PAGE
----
A lot of these points mirror the advice that my wife and I have tried to give our three kids, all of whom are at some stage in their college careers. Most importantly the thought process that Blattman applied here is exactly how they should approach their educational careers in order to optimize this brief, but critical, phase of their lives.

That Degree in English Might Finally Get Some Respect

I might need to dust off the old resume, because apparently my English degree makes me a hot commodity:

…the skills you develop as an English major are the skills American business always says it needs more of: critical thinking, analytical ability, and the ability to communicate clearly. That was true 32 years ago and it remains true today. Those skills will prepare you for jobs that don’t even exist yet. I know that’s true because they did for me.

In fact, American business’s global competitors are finding they need the same skills, and that their job-focused college educations aren’t providing the people they need who have those skills. So they’re retooling their higher education along the U.S.’s traditional liberal-arts model.

And if you don’t believe Lex, well then check out this piece from American Express that he linked to. The article outlines some of the skills that employers are looking for that English majors have in spades; communication, writing, researching, critical thinking and empathy. That’s all great and good, but if you really want to be a stud you still might need to add a specific area of expertise to those broad skills:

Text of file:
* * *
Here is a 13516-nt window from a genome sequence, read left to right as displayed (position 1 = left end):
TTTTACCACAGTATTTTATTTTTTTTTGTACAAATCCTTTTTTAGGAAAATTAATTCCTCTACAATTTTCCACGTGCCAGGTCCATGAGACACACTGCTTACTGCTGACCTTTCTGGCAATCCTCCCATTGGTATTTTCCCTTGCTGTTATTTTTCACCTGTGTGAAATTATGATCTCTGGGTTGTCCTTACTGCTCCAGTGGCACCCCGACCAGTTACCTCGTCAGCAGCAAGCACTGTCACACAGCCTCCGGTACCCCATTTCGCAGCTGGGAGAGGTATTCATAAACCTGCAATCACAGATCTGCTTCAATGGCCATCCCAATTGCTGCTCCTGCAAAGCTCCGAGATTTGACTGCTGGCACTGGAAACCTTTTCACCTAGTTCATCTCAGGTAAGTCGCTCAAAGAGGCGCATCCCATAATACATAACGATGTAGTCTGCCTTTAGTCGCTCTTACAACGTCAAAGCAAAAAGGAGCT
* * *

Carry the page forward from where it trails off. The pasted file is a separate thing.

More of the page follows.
The Association of American Colleges and Universities conducted a recent survey of what employers want from new hires. Its survey report, It Takes More Than a Major: Employer Priorities for College Learning and Student Success, shows that more than half of business executives want college graduates to have not only field-specific knowledge and skills, but a broad range of skills and knowledge. They place less value on the undergraduate major and more on a capacity to think critically, communicate clearly and solve complex problems. In an interview, Debra Humphreys, vice president at The AACU, said that the economic downturn has “put a premium on college graduates who are really multifaceted … people who have both broad knowledge and skills, as well as field-specific skills.” According to Humphreys, this concern has intensified over the years.